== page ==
When you are first diagnosed with depression, your doctor will typically prescribe some common antidepressants, such as SSRIs. You might need to try a few different medications or adjust your dose a few times — the hope being that, before long, you'll find the perfect medication and dose to ease your symptoms. But sometimes, even after a few months of trying, you don't get much if any relief from these meds. At this point, your doctor may make the determination that you have "treatment-resistant depression."
As the term suggests, treatment resistant depression is not easy to treat! However, all hope is not lost. While conventional medications aren't working for your depression, there are several alternative therapies that show promise for people in your situation. Here are three of them.
TMS stands for transcutaneous magnetic stimulation. This treatment sounds weird, and the device used to administer it looks weird. But all that the device really does is create a magnetic field around your head. This is meant to alter your brain waves in a way that eases depression symptoms. Side effects are mild and include headaches and fatigue. Often, patients feel much better after just one TMS session, and a couple of sessions can leave you feeling right as rain.
Ketamine is a drug that has long been used as an anesthetic. More recently, people have begun using it as a treatment for depression. You don't take it every day like you would SSRI pills. Rather, you will have one medically supervised ketamine treatment session at a specialized clinic. The medication will cause you to hallucinate, which can be a little strange for many patients. However, after the treatment is over, many patients experience profound relief from their depression. You may need follow-up treatments every few months or every few years, depending on how you respond.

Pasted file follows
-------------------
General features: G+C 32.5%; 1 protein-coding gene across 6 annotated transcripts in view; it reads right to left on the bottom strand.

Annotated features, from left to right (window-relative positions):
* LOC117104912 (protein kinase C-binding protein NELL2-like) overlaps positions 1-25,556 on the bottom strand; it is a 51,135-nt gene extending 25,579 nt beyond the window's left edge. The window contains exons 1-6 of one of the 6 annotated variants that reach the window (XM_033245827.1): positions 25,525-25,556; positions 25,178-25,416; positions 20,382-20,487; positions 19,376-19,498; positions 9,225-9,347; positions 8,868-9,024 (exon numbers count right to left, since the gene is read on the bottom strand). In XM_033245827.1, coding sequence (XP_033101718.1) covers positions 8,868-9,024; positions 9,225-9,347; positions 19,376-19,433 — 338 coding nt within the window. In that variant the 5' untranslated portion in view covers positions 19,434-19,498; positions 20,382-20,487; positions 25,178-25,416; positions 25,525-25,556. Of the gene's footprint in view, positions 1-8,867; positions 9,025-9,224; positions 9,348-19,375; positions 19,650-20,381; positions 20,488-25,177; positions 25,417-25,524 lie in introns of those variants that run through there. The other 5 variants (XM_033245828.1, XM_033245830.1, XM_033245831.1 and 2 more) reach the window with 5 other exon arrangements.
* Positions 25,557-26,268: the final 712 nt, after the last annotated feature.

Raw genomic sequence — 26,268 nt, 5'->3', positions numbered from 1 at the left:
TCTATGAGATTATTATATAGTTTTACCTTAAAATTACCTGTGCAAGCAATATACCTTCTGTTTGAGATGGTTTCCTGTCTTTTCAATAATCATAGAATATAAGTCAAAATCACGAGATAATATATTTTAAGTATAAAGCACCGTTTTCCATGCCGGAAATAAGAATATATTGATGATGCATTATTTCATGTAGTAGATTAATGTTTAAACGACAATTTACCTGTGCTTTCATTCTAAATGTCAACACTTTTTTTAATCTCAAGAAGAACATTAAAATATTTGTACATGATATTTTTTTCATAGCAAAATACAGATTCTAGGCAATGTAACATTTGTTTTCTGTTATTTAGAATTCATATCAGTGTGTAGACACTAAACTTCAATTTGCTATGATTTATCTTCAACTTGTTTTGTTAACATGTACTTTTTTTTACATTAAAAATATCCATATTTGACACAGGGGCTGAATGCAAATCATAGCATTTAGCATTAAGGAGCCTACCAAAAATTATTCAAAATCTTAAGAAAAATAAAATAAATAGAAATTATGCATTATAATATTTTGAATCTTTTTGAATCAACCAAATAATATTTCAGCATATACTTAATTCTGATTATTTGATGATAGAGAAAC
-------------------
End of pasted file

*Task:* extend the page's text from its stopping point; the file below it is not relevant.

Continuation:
Vagus Nerve Stimulation
The vagus nerve is a nerve that runs through your neck. It affects your moods, and stimulating it can sometimes help manage treatment-resistant depression. The most common way to stimulate the vagus nerve is by implanting a small electrode near the nerve. This electrode can then be activated to stimulate the nerve, which can give you relief from depression symptoms as needed. This treatment is more invasive than the others on the list, so it is usually only used as a last resort.
While treatment-resistant depression does not respond well to SSRIs, it can respond to other treatments. Don't lose hope; talk to a doctor from a clinic like Advance Wellness Centre about these alternatives.Share
22 March 2022
Who is counseling for? That's a bit of a trick question because the true answer is that counseling is for everyone. Whether you're struggling with depression, trying to form deeper relationships, wondering how to get through the day with less anxiety, or grieving the loss of a pet, talking to a counselor can be a hug help. You may not be in one of these situations right now, but at some point in your life, you probably will be. So keep the benefits of counseling in mind. We invite you to read more about counseling on this website. Here, you will find all sorts of articles on the topic!